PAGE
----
Teaching in prisons
At our June 13 meeting, Stewart Burkitt of the Corrective Services TA spoke about teaching people in detention. Stewart is an ESL teacher at Long Bay Gaol and has been President of the CSTA for seven years. The CSTA was established 30 years ago and is one of the smallest associations with 150 members. Members are connected by email and meetings are held through teleconferencing at lunchtimes. In the 31 gaols in NSW, teaching is provided in literacy, numeracy, art, computing and ESL. Some gaols provide horticulture, pottery, construction, communications and business studies. Criminogenic issues such as alcohol, violence and sex offences are formally brought up in groups — these programs are of nine months’ duration. Education is not compulsory but it helps with gaining parole.
Don Morrison moved that RTA write to NSW Labor leader John Robertson, suggesting that he makes an election issue out of parking at hospitals.
Max Prince reported that 140 pages of evidence were sent by the Combined Retired Union Members Association (CRUMA) to the investigating officer at the tax office in Melbourne regarding banks and insurance companies outsourcing their tax liabilities. The Maritime Union of Australia delegate stated that the residents at Millers Point were extremely concerned about the proposed re-housing and it was recommended that Green Bans be placed on Millers Point.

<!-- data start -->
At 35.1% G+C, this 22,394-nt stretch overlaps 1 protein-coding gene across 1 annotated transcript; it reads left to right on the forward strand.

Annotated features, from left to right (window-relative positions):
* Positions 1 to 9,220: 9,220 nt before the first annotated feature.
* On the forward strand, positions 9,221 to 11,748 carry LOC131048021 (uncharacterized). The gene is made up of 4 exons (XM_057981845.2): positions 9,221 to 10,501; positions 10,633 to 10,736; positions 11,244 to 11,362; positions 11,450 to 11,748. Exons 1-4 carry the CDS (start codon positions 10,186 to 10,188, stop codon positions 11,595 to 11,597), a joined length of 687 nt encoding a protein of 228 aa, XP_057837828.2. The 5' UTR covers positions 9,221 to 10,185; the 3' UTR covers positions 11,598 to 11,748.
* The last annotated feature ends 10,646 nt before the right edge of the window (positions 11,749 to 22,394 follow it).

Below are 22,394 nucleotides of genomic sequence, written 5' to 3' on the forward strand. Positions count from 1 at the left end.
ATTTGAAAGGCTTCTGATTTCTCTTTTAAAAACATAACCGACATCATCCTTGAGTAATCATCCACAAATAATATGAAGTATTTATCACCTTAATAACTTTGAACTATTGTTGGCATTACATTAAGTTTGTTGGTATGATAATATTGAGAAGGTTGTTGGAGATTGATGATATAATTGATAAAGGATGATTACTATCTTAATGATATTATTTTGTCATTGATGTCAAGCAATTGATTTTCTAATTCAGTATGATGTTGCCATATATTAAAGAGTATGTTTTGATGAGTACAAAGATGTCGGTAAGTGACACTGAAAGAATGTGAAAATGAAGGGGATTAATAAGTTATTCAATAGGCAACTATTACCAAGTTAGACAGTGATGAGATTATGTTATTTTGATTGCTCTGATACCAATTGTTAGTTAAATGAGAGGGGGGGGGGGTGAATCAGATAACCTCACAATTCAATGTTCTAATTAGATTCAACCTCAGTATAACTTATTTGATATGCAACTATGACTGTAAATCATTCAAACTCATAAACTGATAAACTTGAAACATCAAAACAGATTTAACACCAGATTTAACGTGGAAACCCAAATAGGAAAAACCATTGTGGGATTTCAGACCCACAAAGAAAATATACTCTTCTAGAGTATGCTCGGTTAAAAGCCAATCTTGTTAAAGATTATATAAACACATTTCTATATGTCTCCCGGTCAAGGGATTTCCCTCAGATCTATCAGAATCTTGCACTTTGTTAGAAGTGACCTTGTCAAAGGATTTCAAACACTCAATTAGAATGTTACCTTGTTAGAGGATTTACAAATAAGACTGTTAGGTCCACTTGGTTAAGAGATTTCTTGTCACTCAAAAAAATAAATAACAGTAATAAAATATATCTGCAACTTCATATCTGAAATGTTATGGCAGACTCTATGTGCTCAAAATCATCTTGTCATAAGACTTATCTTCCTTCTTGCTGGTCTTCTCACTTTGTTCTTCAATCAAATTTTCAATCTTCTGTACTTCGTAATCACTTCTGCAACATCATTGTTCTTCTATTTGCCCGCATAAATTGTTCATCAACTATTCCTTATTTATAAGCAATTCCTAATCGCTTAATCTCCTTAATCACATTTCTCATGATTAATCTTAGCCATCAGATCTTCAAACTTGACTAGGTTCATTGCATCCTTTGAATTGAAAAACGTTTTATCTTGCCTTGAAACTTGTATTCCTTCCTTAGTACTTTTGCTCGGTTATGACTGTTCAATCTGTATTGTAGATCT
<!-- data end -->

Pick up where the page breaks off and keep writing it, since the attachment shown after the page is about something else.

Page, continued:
CRUMA stated its outrage, condemnation and total rejection of the Budget’s strategic intention to make the corporations of capital even richer and more socially dominant than they already are. The Abbott Government told deliberate lies in order to gain office and the vast bulk of Australians will not tolerate blatant political dishonesty by any government. Members no longer recognise the legitimacy of the Abbott Government.
Ian Massingham received an acknowledgement that the Minister for Trade had received the letter from the Australian Free Trade and Investment Network (AFTINet) asking for rejection of harmful proposals in the Trans-Pacific Partnership Agreement; 46 organisations wrote similar letters.
The Australian Council of Public Sector Retiree Organisations (ACPSRO) reported on an address on the Budget that was given by ANU Emeritus Professor of Political Science Professor John Warhurst at the Superannuated Commonwealth Officers Association meeting on June 3.